Back in February 2009, I wrote an article for Corporate Eye about a new logo launched for the well-known Kraft brand. In an effort to “more clearly deliver delicious,” the brand’s racetrack logo was replaced with what was supposed to be a friendly and colorful burst with a smile. Later that same year, Kraft revamped the friendly logo and moved the burst to the other side of the Kraft name. Fast forward three years to 2012 and Kraft is going back to its roots with a new logo that looks extremely similar to the old racetrack logo.
Late 2009 Logo vs. New 2012 Logo
First, check out the version of the Kraft logo used since late 2009 (on the left) compared to the new 2012 Kraft logo (on the right).
Pre-2009 Logo vs. February 2009 Logo
Now, compare the pre-2009 Kraft logo (on the left) to the version launched in February 2009 and used until the latter part of 2009 (on the right).
Notice how similar the new 2012 logo is to the pre-2009 logo?
The 2012 logo is meant to rebrand Kraft as an independent company after it was spun off into Kraft Foods Group in late 2011. In the press release that accompanied the new logo launch, Kraft Foods Group CEO Tony Vernon provided a quote that offers some insight into the rebranding effort:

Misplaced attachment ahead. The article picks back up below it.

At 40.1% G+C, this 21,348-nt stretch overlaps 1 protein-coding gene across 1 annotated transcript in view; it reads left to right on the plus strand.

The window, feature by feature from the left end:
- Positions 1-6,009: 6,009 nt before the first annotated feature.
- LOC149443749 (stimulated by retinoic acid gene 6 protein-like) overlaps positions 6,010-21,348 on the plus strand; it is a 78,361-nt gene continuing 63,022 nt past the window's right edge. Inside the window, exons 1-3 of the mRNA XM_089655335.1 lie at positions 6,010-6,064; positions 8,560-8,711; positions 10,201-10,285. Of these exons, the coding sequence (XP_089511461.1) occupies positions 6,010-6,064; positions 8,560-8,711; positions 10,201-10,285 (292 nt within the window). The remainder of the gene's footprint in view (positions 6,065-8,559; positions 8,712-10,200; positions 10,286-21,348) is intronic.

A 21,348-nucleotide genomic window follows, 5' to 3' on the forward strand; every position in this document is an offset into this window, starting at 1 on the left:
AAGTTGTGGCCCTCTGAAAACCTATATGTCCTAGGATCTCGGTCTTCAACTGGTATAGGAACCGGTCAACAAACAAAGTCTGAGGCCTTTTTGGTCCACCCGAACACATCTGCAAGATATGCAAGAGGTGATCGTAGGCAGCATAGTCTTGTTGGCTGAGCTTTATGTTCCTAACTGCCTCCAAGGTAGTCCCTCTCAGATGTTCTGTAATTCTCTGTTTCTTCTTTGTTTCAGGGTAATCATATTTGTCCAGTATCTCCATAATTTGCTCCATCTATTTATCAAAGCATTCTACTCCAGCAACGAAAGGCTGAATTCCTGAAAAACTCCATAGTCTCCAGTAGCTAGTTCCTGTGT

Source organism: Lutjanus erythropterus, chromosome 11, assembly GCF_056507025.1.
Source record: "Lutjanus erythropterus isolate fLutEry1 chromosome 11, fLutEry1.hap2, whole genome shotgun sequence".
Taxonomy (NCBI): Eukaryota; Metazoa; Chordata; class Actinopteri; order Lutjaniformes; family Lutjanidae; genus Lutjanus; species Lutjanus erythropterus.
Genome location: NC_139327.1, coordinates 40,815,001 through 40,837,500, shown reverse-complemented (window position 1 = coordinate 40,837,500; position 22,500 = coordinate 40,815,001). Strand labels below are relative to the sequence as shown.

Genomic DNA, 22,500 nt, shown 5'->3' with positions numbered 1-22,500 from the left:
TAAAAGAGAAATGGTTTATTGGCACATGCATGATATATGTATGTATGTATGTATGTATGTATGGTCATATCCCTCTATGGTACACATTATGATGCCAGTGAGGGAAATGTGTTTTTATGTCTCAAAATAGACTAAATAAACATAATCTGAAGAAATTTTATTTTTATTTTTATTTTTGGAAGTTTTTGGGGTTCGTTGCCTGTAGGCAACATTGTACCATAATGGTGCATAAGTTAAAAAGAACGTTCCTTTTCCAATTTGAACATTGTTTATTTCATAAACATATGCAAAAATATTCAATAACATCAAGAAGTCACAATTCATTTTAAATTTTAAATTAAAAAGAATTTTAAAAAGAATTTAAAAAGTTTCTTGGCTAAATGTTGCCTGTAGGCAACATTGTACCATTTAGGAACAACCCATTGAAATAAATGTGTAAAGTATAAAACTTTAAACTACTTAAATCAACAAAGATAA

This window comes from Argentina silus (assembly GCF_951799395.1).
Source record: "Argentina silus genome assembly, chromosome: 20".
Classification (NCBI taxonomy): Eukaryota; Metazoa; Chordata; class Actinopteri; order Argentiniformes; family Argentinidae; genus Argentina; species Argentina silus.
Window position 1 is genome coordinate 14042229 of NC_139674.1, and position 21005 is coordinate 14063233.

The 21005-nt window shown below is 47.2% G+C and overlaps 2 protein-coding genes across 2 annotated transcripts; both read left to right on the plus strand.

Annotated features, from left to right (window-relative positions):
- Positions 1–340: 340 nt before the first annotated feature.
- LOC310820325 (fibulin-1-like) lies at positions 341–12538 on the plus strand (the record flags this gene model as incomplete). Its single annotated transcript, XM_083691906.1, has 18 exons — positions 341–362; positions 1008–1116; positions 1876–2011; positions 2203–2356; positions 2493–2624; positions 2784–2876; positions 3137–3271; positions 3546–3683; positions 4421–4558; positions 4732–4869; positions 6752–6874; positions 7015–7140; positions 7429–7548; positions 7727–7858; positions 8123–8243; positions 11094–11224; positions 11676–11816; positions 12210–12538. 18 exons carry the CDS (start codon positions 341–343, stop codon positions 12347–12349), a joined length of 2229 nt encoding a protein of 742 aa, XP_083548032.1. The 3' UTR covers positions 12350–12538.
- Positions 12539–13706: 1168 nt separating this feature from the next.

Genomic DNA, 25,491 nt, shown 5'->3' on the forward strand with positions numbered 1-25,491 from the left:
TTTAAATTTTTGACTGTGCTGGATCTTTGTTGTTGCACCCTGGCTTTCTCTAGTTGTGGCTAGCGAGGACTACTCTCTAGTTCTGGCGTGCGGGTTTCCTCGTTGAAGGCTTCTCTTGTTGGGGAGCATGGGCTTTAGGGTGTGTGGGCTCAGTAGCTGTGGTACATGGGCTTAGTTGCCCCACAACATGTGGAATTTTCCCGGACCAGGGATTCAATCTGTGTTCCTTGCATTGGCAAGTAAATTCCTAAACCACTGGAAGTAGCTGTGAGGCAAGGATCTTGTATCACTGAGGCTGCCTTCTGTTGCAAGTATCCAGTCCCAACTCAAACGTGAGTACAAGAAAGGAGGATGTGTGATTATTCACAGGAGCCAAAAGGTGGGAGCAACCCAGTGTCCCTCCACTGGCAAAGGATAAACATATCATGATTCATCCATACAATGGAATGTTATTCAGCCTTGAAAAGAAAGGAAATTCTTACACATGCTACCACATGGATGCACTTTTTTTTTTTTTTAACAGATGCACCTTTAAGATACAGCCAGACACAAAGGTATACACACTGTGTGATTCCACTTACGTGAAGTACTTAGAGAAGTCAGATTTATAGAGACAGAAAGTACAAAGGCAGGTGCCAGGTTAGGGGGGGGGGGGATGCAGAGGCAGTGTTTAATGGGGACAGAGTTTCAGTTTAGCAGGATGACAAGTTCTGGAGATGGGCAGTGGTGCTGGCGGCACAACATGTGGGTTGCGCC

“Today is the beginning of a great new company, a totally new Kraft, one with the spirit of a startup and the soul of a powerhouse,” said Vernon. “We are proud of our rich history and deeply passionate about Kraft’s future. We see this as an opportunity to build something extraordinary, to create a renaissance in the North American food & beverage industry.”
The 2012 Kraft Foods Group logo is a welcome change from the “trying to hard to be friendly” version introduced in 2009. It’s the perfect time for the brand to return to its heritage and leverage the equity of the previous logo. Giving it a modest facelift to modernize it works well. The 2009 logo will become a blip in Kraft’s history that calls attention to a time of confusion for the brand. Hopefully, Kraft Foods Group can return to the brand consistency that enabled it to build value while positioning the brand to stay relevant in the future.
What do you think about the “new” Kraft logo? Leave a comment and share your thoughts on rebranding by returning to the past.
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